Good news: sex just keeps getting better!

One myth busted by the study is that partners grow bored after years of sex with the same person. “In fact, satisfaction with their sexual lives seemed to grow over the years, particularly for women, but overall for both genders,” Dr, Heitler says. “Turns out that long-term monogamy seems to be good for enjoying ever-more-gratifying sex.”

Women’s satisfaction tends to dip during the stressful years of raising children. However, once children have moved out, their enjoyment of sex rockets even above men’s in multiple decade relationships. “My clinical experience corroborates this–it’s as if women in their fifties are especially delighted to discover how fun and gratifying sex can be–a discovery that men are more likely to have discovered with delight when they are younger.”

Sexual intimacy is crucial to a healthy relationship. “Good sex won’t make a great marriage, but insufficient sexual gratification can create problems,” Dr. Susan cautions. If sex becomes too infrequent, it can build irritability and frustration in one or both partners. If a couple does not seek sexless marriage help, the relationship will become distant and the risk of an affair increases. Unfortunately, sexual functioning usually takes a hit as we age. Difficulties with sexual desire, erections/arousal, and orgasm seem to discourage men the worst, whereas women take the blow a little easier. Some of these problems can be the result of procedures such as elective prostate surgery. This is especially difficult as a woman may be hitting the peak of her sexual enjoyment right around the time a man’s sexual performance may be suffering from age or surgery.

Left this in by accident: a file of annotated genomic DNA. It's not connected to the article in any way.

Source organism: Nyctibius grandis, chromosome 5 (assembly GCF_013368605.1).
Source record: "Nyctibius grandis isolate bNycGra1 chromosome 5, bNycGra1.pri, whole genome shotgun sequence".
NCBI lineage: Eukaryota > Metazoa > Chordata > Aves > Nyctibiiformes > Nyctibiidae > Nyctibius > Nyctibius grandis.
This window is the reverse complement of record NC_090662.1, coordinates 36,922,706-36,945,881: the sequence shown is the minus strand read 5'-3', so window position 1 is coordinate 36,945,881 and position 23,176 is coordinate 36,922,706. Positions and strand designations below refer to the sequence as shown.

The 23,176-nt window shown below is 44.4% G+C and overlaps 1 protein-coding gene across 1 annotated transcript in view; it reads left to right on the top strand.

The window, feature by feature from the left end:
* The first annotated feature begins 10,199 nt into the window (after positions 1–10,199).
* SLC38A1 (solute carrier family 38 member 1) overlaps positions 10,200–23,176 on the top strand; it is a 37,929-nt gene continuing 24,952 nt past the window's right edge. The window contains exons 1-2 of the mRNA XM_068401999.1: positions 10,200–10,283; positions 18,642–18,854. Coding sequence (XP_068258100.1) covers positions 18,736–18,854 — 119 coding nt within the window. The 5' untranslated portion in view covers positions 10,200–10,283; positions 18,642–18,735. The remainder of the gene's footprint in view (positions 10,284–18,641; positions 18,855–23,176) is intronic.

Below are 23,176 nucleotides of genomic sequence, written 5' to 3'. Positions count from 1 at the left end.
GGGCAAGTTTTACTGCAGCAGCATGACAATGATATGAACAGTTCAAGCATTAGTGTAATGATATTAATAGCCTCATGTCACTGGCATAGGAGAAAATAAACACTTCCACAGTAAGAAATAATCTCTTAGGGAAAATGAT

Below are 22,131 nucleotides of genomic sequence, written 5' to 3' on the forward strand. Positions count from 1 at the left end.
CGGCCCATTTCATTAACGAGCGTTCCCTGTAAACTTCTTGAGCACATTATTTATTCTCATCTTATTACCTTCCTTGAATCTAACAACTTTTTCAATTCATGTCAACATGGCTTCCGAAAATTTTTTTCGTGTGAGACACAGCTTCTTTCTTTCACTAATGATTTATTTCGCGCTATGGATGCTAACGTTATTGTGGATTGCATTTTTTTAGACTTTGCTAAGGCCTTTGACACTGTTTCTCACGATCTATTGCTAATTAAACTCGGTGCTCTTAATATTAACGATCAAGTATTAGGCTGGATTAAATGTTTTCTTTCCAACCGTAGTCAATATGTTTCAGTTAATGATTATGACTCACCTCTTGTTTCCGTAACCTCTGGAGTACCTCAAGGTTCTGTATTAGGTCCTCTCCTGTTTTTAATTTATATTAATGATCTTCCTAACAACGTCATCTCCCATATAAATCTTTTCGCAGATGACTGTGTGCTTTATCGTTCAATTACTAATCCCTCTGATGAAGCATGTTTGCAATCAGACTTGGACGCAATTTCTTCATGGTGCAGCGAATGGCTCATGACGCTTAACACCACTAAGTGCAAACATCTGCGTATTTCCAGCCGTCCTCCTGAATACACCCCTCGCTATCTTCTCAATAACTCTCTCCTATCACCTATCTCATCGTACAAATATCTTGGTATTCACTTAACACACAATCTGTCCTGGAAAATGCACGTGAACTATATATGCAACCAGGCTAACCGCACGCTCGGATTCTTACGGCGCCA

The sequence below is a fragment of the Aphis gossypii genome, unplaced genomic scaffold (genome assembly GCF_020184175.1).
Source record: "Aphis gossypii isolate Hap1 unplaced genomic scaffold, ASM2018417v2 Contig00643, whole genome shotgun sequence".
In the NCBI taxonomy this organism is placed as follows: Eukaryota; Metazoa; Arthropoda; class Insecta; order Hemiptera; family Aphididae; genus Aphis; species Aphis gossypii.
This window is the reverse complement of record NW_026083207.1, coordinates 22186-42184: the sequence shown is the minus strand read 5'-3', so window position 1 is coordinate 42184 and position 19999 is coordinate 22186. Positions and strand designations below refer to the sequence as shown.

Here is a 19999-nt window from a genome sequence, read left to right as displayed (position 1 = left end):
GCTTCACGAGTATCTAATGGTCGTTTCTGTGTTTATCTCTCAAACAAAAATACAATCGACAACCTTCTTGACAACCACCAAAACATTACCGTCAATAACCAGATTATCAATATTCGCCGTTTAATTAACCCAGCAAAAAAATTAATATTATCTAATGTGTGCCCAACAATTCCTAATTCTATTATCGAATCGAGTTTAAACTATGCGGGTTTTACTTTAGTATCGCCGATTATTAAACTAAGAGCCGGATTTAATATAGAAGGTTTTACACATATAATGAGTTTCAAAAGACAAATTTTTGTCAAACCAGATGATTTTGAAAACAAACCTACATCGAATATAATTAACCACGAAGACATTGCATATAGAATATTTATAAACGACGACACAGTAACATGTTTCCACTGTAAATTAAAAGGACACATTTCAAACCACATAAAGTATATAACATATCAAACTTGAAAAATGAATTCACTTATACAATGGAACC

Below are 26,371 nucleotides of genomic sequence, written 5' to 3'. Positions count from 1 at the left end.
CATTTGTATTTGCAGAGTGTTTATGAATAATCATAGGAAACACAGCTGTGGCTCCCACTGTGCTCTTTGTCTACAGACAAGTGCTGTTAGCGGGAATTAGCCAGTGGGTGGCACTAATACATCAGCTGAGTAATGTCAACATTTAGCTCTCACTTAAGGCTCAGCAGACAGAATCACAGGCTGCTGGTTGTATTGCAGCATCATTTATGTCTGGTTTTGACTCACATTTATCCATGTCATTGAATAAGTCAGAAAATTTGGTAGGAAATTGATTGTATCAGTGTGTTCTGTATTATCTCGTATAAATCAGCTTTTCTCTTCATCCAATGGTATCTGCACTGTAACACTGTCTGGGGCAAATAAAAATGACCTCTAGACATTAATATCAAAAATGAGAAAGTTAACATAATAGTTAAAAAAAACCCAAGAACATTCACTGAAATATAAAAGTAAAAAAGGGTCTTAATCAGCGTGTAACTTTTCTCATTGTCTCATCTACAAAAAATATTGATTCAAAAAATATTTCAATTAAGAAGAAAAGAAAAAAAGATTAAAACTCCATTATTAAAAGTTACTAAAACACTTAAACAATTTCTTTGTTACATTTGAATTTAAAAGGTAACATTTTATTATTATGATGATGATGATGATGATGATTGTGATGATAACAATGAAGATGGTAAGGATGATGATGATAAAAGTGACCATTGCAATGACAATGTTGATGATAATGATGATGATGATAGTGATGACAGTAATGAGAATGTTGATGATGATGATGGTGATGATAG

At the same time, Dr. Susan is confident that you can have a great sex life no matter what by simply knowing how to communicate with your spouse.

In my clinical experience, the key is how well the couple can talk over these problems. If sexual functioning problems develop and the partners clam up instead of talking with each other about the changes and how they each are adapting to them, that can spell trouble ahead.

In other words, keep your dialogue and minds open to ways to adapt to the changes.

Again, sex isn’t the end-all of a relationship. Our next post will continue this series with surprising insights into relationship satisfaction and non-sexual intimacy. Check back soon!

(If you want more on attitudes towards sex and aging, I suggest this great article.)

Why do men cheat?

Anthony Weiner: rich, confident, powerful, newly married…and, of course, he’s having an affair! Weiner seems to have it all, but like so many other men, still engages in infidelity. Why do men cheat? A new study sheds light on the surprising reasons, and differences, in why men and women cheat.

Researchers at Indiana University in Bloomington recently conducted a study of 900 men and women to find out what leads people into affairs. Older studies pointed to marital status, income or employment as key elements of infidelity, but the new study found other characteristics, such as sexual excitability and unhappiness in relationships, and other marriage problems are significantly more important. And despite the multitude of public scandals involving men, it turns out that women and men are cheating at roughly the same rates. Back in the 1990s a study showed that only 10-15% of women reported being unfaithful. The latest survey reported 19% of women and 23% of men cheated at some point in a relationship. The question is no longer just “why do men cheat,” but “why do people cheat?”